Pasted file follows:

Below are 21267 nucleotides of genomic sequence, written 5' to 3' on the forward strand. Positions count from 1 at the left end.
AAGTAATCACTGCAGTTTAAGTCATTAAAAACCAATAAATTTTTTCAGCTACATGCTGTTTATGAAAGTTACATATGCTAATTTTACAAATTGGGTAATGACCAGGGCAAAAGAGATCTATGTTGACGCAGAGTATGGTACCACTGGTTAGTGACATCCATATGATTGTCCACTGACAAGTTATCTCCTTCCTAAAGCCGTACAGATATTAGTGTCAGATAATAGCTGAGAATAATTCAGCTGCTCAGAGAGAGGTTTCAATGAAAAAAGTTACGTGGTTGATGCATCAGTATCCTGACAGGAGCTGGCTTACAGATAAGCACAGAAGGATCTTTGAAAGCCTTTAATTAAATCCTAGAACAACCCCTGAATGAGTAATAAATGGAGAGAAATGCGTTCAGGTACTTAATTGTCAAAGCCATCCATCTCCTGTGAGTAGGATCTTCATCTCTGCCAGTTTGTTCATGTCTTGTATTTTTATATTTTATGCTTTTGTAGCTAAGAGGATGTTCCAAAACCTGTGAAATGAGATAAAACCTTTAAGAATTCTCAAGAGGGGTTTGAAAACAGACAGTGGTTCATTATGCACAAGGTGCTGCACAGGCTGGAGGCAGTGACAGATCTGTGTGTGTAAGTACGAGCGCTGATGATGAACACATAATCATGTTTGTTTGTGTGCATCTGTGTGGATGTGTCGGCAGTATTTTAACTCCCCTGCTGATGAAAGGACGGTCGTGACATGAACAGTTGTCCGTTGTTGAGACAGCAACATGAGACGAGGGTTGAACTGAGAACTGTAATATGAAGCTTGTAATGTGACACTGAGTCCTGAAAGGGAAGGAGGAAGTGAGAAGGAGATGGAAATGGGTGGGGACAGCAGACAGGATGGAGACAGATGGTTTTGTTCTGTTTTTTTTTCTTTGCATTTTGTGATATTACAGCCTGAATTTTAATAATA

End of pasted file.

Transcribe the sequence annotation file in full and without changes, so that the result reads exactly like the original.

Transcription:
Below are 21267 nucleotides of genomic sequence, written 5' to 3' on the forward strand. Positions count from 1 at the left end.
AAGTAATCACTGCAGTTTAAGTCATTAAAAACCAATAAATTTTTTCAGCTACATGCTGTTTATGAAAGTTACATATGCTAATTTTACAAATTGGGTAATGACCAGGGCAAAAGAGATCTATGTTGACGCAGAGTATGGTACCACTGGTTAGTGACATCCATATGATTGTCCACTGACAAGTTATCTCCTTCCTAAAGCCGTACAGATATTAGTGTCAGATAATAGCTGAGAATAATTCAGCTGCTCAGAGAGAGGTTTCAATGAAAAAAGTTACGTGGTTGATGCATCAGTATCCTGACAGGAGCTGGCTTACAGATAAGCACAGAAGGATCTTTGAAAGCCTTTAATTAAATCCTAGAACAACCCCTGAATGAGTAATAAATGGAGAGAAATGCGTTCAGGTACTTAATTGTCAAAGCCATCCATCTCCTGTGAGTAGGATCTTCATCTCTGCCAGTTTGTTCATGTCTTGTATTTTTATATTTTATGCTTTTGTAGCTAAGAGGATGTTCCAAAACCTGTGAAATGAGATAAAACCTTTAAGAATTCTCAAGAGGGGTTTGAAAACAGACAGTGGTTCATTATGCACAAGGTGCTGCACAGGCTGGAGGCAGTGACAGATCTGTGTGTGTAAGTACGAGCGCTGATGATGAACACATAATCATGTTTGTTTGTGTGCATCTGTGTGGATGTGTCGGCAGTATTTTAACTCCCCTGCTGATGAAAGGACGGTCGTGACATGAACAGTTGTCCGTTGTTGAGACAGCAACATGAGACGAGGGTTGAACTGAGAACTGTAATATGAAGCTTGTAATGTGACACTGAGTCCTGAAAGGGAAGGAGGAAGTGAGAAGGAGATGGAAATGGGTGGGGACAGCAGACAGGATGGAGACAGATGGTTTTGTTCTGTTTTTTTTTCTTTGCATTTTGTGATATTACAGCCTGAATTTTAATAATA